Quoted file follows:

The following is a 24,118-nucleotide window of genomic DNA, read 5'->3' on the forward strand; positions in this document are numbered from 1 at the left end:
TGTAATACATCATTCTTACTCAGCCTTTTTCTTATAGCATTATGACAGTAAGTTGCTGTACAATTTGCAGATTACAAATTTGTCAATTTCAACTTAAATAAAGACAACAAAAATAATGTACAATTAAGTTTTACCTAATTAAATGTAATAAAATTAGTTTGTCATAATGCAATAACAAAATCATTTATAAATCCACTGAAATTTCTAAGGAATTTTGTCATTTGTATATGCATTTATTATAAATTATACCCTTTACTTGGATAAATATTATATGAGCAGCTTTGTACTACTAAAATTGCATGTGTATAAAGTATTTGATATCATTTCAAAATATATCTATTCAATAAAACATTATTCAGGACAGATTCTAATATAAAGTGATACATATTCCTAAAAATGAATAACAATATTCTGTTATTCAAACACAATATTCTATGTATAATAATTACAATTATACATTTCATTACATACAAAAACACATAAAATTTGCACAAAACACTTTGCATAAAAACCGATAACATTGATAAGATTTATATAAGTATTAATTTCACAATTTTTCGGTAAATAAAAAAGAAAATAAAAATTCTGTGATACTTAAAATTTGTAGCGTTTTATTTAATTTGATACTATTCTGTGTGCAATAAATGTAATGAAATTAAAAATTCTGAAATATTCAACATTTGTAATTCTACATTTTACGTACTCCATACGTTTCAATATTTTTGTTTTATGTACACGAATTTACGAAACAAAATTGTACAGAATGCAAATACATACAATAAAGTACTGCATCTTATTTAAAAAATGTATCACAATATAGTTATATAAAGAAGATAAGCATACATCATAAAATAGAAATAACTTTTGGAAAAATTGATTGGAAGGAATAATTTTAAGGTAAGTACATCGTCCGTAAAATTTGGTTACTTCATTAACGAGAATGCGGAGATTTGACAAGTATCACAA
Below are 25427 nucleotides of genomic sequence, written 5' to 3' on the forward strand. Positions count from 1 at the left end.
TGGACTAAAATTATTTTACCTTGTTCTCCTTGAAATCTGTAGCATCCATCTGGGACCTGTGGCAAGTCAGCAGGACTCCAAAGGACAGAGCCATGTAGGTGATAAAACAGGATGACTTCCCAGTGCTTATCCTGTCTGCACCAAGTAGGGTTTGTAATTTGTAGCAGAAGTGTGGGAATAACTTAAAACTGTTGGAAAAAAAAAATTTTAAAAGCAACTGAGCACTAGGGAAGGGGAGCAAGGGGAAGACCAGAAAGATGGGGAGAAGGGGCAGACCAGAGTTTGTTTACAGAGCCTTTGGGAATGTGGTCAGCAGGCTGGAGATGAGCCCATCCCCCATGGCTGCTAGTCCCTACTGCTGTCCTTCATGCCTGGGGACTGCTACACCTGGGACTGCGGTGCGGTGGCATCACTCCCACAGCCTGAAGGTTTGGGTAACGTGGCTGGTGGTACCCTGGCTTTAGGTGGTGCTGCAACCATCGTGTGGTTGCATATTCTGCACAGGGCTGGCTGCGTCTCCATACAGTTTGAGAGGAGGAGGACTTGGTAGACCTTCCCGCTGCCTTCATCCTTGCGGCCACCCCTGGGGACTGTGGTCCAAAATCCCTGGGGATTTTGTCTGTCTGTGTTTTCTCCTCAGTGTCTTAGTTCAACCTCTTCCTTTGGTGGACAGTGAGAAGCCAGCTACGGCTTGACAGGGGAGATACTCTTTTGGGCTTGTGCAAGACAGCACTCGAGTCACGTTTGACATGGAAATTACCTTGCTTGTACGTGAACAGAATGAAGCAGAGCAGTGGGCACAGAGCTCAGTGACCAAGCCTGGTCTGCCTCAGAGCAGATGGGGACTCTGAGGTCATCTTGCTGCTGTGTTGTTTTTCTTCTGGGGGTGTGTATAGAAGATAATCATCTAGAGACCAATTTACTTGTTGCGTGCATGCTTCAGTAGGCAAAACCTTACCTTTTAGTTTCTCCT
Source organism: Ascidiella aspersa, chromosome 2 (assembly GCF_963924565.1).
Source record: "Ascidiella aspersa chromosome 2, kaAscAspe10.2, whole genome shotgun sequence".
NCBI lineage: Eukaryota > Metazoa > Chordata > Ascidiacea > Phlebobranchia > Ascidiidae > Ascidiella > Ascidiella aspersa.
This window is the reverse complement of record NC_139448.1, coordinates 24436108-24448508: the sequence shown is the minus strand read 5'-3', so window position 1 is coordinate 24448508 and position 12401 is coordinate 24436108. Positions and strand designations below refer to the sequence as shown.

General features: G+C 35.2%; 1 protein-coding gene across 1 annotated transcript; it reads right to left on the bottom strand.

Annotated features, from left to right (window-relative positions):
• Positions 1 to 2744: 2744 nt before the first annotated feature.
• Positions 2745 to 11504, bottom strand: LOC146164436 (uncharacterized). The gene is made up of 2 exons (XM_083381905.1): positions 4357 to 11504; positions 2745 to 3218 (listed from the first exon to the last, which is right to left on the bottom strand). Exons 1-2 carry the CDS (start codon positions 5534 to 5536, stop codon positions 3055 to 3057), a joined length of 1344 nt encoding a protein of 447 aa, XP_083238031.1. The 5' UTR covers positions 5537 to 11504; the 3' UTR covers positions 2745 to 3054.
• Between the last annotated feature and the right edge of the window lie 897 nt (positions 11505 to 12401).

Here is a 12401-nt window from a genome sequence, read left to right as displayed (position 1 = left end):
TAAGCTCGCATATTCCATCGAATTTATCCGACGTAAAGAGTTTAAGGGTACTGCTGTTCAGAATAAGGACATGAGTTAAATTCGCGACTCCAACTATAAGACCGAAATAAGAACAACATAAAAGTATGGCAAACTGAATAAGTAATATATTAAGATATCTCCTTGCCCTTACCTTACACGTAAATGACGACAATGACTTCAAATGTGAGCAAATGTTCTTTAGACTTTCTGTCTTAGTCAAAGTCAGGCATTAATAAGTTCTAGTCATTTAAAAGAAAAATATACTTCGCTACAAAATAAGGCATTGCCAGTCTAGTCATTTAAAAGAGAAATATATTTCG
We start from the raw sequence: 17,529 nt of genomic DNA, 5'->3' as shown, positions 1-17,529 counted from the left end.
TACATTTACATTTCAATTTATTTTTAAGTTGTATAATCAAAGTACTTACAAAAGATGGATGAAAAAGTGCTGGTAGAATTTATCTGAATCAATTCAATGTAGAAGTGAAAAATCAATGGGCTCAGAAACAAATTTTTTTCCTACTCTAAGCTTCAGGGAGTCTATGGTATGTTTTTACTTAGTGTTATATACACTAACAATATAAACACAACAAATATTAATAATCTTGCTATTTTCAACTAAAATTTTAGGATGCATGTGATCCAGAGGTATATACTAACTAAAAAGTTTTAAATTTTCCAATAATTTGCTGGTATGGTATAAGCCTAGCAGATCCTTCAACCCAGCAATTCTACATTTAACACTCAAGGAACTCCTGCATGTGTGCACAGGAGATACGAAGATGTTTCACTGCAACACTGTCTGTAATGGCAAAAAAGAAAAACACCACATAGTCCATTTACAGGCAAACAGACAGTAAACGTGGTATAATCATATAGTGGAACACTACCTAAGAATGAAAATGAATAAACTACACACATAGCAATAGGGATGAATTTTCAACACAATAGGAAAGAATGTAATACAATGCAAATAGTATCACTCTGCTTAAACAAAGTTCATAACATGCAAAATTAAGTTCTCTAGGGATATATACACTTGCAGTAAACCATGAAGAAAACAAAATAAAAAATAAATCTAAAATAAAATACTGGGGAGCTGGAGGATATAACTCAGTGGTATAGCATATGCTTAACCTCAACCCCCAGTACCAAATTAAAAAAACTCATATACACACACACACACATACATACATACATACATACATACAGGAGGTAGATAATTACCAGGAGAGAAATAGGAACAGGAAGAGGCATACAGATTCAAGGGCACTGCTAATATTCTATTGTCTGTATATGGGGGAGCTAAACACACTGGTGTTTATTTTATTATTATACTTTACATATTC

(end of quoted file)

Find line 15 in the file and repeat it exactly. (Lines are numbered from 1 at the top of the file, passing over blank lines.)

TAAGCTCGCATATTCCATCGAATTTATCCGACGTAAAGAGTTTAAGGGTACTGCTGTTCAGAATAAGGACATGAGTTAAATTCGCGACTCCAACTATAAGACCGAAATAAGAACAACATAAAAGTATGGCAAACTGAATAAGTAATATATTAAGATATCTCCTTGCCCTTACCTTACACGTAAATGACGACAATGACTTCAAATGTGAGCAAATGTTCTTTAGACTTTCTGTCTTAGTCAAAGTCAGGCATTAATAAGTTCTAGTCATTTAAAAGAAAAATATACTTCGCTACAAAATAAGGCATTGCCAGTCTAGTCATTTAAAAGAGAAATATATTTCG